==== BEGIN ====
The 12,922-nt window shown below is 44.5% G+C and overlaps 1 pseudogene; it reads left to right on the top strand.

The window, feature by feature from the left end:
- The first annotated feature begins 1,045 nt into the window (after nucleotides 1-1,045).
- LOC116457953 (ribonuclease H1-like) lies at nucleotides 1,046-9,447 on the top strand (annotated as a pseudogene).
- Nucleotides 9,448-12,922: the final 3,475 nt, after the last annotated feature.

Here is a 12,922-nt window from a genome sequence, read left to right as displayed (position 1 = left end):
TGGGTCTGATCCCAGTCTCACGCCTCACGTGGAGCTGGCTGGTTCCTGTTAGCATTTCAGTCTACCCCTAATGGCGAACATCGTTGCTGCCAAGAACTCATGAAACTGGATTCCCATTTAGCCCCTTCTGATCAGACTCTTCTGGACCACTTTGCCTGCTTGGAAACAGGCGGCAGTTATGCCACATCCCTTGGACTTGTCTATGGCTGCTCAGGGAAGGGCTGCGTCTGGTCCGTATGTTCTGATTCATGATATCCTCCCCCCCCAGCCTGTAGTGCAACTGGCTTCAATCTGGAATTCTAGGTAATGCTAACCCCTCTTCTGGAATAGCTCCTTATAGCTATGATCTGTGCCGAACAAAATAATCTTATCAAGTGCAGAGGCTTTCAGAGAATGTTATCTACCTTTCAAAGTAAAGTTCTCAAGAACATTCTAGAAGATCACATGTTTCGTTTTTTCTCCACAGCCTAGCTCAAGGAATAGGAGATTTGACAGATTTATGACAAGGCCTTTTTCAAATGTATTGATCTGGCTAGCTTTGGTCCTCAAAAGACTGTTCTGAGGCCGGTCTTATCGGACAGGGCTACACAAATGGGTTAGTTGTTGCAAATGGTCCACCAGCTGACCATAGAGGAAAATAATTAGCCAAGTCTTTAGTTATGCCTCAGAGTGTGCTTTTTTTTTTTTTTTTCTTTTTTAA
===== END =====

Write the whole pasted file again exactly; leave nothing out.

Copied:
The 12,922-nt window shown below is 44.5% G+C and overlaps 1 pseudogene; it reads left to right on the top strand.

The window, feature by feature from the left end:
- The first annotated feature begins 1,045 nt into the window (after nucleotides 1-1,045).
- LOC116457953 (ribonuclease H1-like) lies at nucleotides 1,046-9,447 on the top strand (annotated as a pseudogene).
- Nucleotides 9,448-12,922: the final 3,475 nt, after the last annotated feature.

Here is a 12,922-nt window from a genome sequence, read left to right as displayed (position 1 = left end):
TGGGTCTGATCCCAGTCTCACGCCTCACGTGGAGCTGGCTGGTTCCTGTTAGCATTTCAGTCTACCCCTAATGGCGAACATCGTTGCTGCCAAGAACTCATGAAACTGGATTCCCATTTAGCCCCTTCTGATCAGACTCTTCTGGACCACTTTGCCTGCTTGGAAACAGGCGGCAGTTATGCCACATCCCTTGGACTTGTCTATGGCTGCTCAGGGAAGGGCTGCGTCTGGTCCGTATGTTCTGATTCATGATATCCTCCCCCCCCAGCCTGTAGTGCAACTGGCTTCAATCTGGAATTCTAGGTAATGCTAACCCCTCTTCTGGAATAGCTCCTTATAGCTATGATCTGTGCCGAACAAAATAATCTTATCAAGTGCAGAGGCTTTCAGAGAATGTTATCTACCTTTCAAAGTAAAGTTCTCAAGAACATTCTAGAAGATCACATGTTTCGTTTTTTCTCCACAGCCTAGCTCAAGGAATAGGAGATTTGACAGATTTATGACAAGGCCTTTTTCAAATGTATTGATCTGGCTAGCTTTGGTCCTCAAAAGACTGTTCTGAGGCCGGTCTTATCGGACAGGGCTACACAAATGGGTTAGTTGTTGCAAATGGTCCACCAGCTGACCATAGAGGAAAATAATTAGCCAAGTCTTTAGTTATGCCTCAGAGTGTGCTTTTTTTTTTTTTTTTCTTTTTTAA